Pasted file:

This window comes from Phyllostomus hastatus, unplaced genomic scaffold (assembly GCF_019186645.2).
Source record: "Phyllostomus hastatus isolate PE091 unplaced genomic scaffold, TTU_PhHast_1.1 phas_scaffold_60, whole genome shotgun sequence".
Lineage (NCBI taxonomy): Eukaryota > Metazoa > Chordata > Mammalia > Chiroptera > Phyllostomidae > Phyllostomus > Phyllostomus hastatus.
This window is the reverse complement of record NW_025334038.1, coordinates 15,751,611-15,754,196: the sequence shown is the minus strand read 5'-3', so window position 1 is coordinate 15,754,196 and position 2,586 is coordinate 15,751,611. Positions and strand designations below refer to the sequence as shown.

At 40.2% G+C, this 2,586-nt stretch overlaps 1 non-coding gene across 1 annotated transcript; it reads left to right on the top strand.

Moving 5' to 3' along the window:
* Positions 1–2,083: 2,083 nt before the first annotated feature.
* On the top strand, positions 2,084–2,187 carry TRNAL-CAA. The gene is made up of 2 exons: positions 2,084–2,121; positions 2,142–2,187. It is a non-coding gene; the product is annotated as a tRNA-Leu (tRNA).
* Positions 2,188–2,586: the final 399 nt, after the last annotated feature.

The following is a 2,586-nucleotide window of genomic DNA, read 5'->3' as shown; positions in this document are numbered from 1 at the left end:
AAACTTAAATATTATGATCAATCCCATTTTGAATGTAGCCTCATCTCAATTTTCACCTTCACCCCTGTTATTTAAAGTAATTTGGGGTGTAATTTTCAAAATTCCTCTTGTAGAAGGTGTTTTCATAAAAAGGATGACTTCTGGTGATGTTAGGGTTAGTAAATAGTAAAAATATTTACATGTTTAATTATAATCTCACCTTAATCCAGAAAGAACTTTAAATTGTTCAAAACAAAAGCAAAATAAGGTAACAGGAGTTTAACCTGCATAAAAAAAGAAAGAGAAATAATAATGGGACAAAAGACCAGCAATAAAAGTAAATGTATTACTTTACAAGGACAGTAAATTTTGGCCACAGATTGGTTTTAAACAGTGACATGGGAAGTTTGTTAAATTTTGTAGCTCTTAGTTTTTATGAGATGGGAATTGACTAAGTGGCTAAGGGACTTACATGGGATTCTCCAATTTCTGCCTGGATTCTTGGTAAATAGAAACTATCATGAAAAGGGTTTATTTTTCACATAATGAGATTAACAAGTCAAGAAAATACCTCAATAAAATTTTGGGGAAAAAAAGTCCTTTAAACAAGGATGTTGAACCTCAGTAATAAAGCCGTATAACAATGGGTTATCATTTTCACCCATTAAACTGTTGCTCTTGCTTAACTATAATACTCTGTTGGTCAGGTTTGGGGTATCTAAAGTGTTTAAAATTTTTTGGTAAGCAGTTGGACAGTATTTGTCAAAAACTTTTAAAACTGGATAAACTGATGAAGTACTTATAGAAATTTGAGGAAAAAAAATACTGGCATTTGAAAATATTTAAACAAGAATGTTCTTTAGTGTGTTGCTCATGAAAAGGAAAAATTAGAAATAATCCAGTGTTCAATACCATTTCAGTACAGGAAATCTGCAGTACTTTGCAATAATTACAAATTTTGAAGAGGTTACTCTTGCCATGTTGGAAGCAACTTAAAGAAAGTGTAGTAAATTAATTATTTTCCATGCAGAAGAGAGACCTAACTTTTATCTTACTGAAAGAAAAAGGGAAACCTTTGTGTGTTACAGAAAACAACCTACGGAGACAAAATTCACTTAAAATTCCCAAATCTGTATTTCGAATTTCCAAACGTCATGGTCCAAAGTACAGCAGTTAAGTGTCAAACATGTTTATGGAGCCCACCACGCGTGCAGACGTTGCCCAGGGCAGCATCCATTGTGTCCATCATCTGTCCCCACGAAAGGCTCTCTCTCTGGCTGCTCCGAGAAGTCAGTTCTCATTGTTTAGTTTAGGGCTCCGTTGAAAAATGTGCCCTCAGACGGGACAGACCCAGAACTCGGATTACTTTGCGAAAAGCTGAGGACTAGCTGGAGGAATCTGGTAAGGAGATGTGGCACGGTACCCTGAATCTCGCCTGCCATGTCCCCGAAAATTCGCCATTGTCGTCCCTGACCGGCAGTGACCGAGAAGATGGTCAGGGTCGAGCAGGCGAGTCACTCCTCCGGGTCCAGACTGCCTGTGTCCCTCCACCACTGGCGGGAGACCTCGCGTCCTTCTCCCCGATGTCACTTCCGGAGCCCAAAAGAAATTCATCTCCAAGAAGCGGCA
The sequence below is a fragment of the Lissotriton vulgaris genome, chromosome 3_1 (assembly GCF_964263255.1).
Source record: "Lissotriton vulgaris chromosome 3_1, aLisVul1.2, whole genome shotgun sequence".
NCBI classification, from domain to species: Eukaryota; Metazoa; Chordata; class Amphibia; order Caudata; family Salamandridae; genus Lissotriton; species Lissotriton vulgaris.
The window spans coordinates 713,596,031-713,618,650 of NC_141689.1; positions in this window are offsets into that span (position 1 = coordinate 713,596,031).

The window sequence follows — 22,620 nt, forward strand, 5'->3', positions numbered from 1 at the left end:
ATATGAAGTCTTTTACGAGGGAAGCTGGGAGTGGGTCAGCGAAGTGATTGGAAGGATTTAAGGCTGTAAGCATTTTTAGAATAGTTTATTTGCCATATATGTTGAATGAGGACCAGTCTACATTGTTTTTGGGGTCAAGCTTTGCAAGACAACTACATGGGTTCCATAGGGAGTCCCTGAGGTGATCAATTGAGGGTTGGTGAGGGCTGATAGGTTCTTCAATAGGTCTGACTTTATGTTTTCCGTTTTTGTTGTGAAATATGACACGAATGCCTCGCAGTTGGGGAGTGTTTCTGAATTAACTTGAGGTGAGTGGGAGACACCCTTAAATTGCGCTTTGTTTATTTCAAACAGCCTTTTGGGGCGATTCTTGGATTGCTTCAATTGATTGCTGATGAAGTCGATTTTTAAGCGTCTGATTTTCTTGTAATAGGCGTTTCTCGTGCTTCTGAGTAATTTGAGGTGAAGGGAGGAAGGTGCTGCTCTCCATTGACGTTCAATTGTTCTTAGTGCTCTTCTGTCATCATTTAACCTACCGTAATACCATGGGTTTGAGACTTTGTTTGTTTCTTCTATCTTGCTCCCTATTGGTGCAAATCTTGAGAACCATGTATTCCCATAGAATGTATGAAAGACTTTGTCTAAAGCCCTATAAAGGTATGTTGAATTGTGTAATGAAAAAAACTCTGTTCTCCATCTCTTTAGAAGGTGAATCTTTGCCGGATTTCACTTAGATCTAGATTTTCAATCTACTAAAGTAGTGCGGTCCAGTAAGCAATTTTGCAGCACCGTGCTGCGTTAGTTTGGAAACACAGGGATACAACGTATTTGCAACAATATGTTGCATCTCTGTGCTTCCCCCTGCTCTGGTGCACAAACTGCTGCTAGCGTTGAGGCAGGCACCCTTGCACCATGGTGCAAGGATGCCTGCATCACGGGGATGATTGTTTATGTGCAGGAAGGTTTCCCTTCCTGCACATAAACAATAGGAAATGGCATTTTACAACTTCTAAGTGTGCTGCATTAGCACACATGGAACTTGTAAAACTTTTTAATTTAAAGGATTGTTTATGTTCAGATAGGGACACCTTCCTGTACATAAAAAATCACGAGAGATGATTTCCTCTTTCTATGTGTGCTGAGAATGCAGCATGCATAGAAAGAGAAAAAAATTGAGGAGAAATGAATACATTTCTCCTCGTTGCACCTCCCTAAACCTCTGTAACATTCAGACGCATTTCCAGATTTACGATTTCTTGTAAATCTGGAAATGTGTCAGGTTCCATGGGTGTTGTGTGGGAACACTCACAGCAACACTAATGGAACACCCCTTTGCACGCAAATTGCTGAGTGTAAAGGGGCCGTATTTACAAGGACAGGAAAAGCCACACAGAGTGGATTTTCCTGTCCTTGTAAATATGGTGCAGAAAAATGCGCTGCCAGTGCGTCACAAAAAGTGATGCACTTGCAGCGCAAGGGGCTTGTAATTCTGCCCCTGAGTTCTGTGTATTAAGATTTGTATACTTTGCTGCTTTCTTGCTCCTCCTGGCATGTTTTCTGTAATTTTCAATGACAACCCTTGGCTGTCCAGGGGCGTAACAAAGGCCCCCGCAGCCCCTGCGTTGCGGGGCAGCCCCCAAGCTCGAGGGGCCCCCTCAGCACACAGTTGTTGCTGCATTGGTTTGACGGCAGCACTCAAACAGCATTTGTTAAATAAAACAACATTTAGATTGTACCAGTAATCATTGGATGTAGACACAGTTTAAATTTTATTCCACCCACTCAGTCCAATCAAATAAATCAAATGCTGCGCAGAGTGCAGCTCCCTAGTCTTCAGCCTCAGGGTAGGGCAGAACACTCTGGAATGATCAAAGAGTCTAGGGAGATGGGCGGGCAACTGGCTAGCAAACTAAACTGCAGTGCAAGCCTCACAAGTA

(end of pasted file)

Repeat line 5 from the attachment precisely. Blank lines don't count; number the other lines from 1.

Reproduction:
At 40.2% G+C, this 2,586-nt stretch overlaps 1 non-coding gene across 1 annotated transcript; it reads left to right on the top strand.